"This is a part of the natural environment, as well. There are natural seeps out in the Gulf of Mexico. So we always have a background. As much as 20 million to 50 million gallons of crude oil a year leak into the Gulf of Mexico through natural seeps. In fact, that’s how they find a lot of the oil they end up drilling for. They look for seeps to find a spot to drill. It’s a dead giveaway."

The vast media coverage devoted to the oil spill gave the impression of dire consequences with a forever-tarnished landscape along the Gulf Coast. Dickey admitted there are unanswered questions, including whether the oil caused the loss of a spawning season for portions of the fishery that could leave a gap in the age structure of the fish.

"Oil spills are big and ugly events," Dickey said. "They are visually very ugly and they do cause environmental damage. We don’t deny that one little bit. We don’t know the full and total impact on those finfish, shrimp and oysters. That will take some time to be determined.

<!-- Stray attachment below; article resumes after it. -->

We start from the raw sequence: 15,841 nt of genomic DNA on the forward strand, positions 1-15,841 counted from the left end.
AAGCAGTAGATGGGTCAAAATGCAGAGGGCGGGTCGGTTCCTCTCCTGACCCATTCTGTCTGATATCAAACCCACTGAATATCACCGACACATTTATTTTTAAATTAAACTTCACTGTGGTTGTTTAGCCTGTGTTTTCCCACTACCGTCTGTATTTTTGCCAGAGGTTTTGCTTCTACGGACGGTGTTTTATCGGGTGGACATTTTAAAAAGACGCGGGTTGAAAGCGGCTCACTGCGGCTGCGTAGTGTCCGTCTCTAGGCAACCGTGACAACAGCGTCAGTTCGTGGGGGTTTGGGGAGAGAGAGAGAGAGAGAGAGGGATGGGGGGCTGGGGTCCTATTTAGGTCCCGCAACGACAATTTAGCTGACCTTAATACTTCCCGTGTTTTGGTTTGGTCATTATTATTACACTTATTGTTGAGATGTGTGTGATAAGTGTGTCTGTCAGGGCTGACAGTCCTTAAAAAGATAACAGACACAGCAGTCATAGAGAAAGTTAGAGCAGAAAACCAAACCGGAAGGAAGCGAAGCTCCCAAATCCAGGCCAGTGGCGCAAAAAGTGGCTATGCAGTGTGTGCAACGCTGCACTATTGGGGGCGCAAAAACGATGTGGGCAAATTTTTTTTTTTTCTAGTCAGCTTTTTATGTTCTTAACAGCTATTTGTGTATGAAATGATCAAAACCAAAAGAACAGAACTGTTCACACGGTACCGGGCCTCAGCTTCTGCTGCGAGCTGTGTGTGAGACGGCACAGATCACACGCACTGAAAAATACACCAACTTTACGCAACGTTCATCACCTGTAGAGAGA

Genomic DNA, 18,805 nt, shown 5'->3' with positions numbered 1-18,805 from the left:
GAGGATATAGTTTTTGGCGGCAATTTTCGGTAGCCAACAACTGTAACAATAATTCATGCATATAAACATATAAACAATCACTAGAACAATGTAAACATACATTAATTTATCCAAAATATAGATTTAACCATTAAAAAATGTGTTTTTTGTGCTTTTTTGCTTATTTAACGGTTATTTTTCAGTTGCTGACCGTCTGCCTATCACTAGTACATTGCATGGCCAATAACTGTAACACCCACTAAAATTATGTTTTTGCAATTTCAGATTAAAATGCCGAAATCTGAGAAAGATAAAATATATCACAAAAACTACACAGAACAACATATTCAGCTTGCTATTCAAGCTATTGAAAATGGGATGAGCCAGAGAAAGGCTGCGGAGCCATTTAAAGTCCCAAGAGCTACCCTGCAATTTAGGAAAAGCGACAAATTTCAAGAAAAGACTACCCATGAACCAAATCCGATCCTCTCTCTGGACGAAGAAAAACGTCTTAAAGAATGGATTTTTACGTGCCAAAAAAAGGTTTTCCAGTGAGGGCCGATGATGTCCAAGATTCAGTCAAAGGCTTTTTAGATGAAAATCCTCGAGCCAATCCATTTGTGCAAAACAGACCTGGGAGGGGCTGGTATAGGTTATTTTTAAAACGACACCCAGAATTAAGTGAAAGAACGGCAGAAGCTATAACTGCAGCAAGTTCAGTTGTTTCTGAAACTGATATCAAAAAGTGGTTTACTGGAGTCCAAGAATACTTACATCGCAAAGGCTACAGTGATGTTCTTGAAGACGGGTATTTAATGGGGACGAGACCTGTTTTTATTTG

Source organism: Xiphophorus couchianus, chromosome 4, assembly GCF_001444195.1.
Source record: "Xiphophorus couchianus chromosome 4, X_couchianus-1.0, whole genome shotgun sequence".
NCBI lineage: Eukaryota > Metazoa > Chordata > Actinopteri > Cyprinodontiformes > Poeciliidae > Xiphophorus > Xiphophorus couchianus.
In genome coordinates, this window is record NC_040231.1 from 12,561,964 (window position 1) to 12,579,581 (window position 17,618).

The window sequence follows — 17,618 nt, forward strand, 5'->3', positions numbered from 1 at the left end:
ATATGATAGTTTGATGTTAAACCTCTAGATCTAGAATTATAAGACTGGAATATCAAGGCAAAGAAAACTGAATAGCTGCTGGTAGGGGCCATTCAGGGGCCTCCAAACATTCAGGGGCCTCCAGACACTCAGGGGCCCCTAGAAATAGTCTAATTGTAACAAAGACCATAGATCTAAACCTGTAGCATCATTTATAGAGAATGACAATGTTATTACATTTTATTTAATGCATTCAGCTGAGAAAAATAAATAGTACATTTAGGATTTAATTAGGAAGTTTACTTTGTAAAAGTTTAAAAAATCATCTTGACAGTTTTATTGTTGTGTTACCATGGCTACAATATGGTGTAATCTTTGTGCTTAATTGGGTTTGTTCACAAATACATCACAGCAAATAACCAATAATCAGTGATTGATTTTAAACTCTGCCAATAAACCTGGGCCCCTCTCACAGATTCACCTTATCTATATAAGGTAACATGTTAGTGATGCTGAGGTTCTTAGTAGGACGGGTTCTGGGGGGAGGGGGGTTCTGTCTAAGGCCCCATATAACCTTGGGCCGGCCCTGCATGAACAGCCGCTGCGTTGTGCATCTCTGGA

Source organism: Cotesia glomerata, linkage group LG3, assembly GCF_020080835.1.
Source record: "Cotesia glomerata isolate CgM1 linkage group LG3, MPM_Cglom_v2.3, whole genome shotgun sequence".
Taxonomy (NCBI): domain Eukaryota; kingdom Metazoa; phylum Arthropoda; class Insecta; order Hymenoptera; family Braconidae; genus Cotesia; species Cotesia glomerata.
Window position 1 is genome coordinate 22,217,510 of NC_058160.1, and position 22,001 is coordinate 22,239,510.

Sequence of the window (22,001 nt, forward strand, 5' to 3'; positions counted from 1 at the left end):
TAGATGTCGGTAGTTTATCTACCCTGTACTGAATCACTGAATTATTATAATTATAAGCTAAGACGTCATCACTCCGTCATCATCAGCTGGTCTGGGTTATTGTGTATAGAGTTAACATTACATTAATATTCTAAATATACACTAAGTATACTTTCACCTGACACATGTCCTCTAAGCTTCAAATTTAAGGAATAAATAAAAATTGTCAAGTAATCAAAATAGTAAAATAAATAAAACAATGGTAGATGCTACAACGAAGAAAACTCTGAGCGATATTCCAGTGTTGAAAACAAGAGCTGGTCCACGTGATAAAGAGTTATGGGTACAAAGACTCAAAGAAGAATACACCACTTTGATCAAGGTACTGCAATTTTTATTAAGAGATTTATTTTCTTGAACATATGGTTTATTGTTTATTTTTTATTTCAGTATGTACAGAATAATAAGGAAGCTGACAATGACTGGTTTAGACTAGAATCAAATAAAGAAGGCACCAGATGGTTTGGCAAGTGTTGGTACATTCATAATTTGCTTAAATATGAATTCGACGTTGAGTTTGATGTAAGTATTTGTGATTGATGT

"But the ability of those contaminants to get into the seafood we consume, that’s what the FDA is concerned about. That’s what we were testing. We know living seafood like finfish, crabs, shrimp and oysters have the ability to metabolize and excrete the contaminants. This is the same scenario played out with all the oil spills going back to even before Exxon Valdez. We have continued to collect samples to reassure ourselves and the public we had not missed anything and we were looking at enough samples from different locations so, when we say the seafood is safe for consumption, we are standing on firm ground.